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Company that once shot money out of guns at Dreamforce lays off 55 workers

SalesLoft attributed the layoffs to the pandemic, which has caused sales to fall and scores of salespeople that use the company's software to lose their jobs.

People attending Dreamforce
Photo: David Paul Morris/Bloomberg via Getty Images

An Atlanta-based sales software startup that once famously shot money out of guns at Salesforce's Dreamforce conference has been forced to lay off around 55 employees, a vivid illustration of the damage the coronavirus crisis is doing to a tech industry that was flying high.

SalesLoft attributed the layoffs to the pandemic, which has caused sales to fall and scores of salespeople that use the company's software to lose their jobs. (It's worth noting that the money blasted from guns by SalesLoft was only $250 in $2 bills, so it wouldn't have saved any jobs here).

"I give Kyle Porter and the rest of the ELT a lot of credit in the way the situation was handled, as disappointing as the result may be," former SalesLoft user experience researcher Rob Solomon said of the company's CEO and executive leadership team in a post on Linkedin.

A company spokesperson confirmed it did layoffs and said, "Nearly every company would benefit from hiring SalesLoft alumni, as they are all great people."

The company, which had been one of Atlanta's fastest growing tech outfits, was most recently valued at $600 million. It's in a competitive field: San Francisco-based Groove announced Thursday that it raised $12 million from investors. Another competitor, Seattle-based unicorn Outreach, has so far avoided layoffs, while reportedly seeing mixed results — with some customers like DoorDash surging and others forced to pull back.

People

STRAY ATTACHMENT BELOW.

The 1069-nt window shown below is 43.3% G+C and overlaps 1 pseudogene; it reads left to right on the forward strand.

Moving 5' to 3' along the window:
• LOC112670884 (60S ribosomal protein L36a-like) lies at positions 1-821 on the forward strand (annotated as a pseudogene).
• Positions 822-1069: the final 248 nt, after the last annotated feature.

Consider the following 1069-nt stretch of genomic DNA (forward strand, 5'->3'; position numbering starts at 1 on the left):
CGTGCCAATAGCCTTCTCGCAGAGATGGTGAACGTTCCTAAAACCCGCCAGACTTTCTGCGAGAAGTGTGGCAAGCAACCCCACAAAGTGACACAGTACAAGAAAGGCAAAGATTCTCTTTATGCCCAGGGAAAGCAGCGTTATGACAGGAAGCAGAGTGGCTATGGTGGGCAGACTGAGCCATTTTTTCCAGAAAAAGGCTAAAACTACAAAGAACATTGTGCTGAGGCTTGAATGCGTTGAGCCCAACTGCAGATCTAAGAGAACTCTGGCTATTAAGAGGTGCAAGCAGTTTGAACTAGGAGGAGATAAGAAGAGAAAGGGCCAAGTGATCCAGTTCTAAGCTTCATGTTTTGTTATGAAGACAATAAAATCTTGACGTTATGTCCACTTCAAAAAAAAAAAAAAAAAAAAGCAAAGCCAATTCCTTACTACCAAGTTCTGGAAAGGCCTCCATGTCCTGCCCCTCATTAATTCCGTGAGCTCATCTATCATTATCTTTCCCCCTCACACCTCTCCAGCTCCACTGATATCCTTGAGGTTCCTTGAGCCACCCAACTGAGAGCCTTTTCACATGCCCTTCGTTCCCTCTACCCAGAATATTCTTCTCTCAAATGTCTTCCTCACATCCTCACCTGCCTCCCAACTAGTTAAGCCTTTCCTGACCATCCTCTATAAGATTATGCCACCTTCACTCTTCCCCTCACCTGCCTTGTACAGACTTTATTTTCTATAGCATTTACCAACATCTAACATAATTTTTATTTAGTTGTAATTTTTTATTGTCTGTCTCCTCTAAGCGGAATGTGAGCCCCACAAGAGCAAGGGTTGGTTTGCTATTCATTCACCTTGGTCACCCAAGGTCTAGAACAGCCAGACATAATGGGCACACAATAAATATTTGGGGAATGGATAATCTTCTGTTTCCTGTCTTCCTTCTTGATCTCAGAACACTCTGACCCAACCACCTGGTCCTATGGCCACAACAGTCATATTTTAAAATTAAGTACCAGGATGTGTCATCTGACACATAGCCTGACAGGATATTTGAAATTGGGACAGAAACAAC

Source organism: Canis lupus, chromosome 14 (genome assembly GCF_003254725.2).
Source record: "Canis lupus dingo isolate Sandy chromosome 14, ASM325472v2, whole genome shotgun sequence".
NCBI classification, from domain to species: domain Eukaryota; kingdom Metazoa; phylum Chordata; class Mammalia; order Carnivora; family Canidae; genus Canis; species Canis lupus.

Beeper built the universal messaging app the world needed

It's an app for all your social apps. And part of an entirely new way to think about chat.

Beeper is an app for all your messaging apps, including the hard-to-access ones.

Image: Beeper

Eric Migicovsky likes to tinker. And the former CEO of Pebble — he's now a partner at Y Combinator — knows a thing or two about messaging. "You remember on the Pebble," he asked me, "how we had this microphone, and on Android you could reply to all kinds of messages?" Migicovsky liked that feature, and he especially liked that it didn't care which app you used. Android-using Pebble wearers could speak their replies to texts, Messenger chats, almost any notification that popped up.

That kind of universal, non-siloed approach to messaging appealed to Migicovsky, and it didn't really exist anywhere else. "Remember Trillian from back in the day?" he asked, somewhat wistfully. "Or Adium?" They were the gold-standard of universal messaging apps; users could log in to their AIM, MSN, GChat and Yahoo accounts, and chat with everyone in one place.

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David Pierce

David Pierce ( @pierce) is Protocol's editor at large. Prior to joining Protocol, he was a columnist at The Wall Street Journal, a senior writer with Wired, and deputy editor at The Verge. He owns all the phones.

Protocol | Enterprise

Inside Christian Klein’s determined bid to remake SAP

The 40-year-old, first-time CEO has a tough road ahead of him in turning around the nearly 50-year-old vendor.

Christian Klein became SAP's sole CEO in April.
Photo: Picture Alliance/Getty Images

On April 19, the day before SAP announced that Christian Klein would take over as sole CEO of the German software giant, his wife joked that she was going into labor with their second child.

That joke became a reality at 2 a.m. the next day.

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Joe Williams

Joe Williams is a senior reporter at Protocol covering enterprise software, including industry giants like Salesforce, Microsoft, IBM and Oracle. He previously covered emerging technology for Business Insider. Joe can be reached at JWilliams@Protocol.com. To share information confidentially, he can also be contacted on a non-work device via Signal (+1-309-265-6120) or JPW53189@protonmail.com.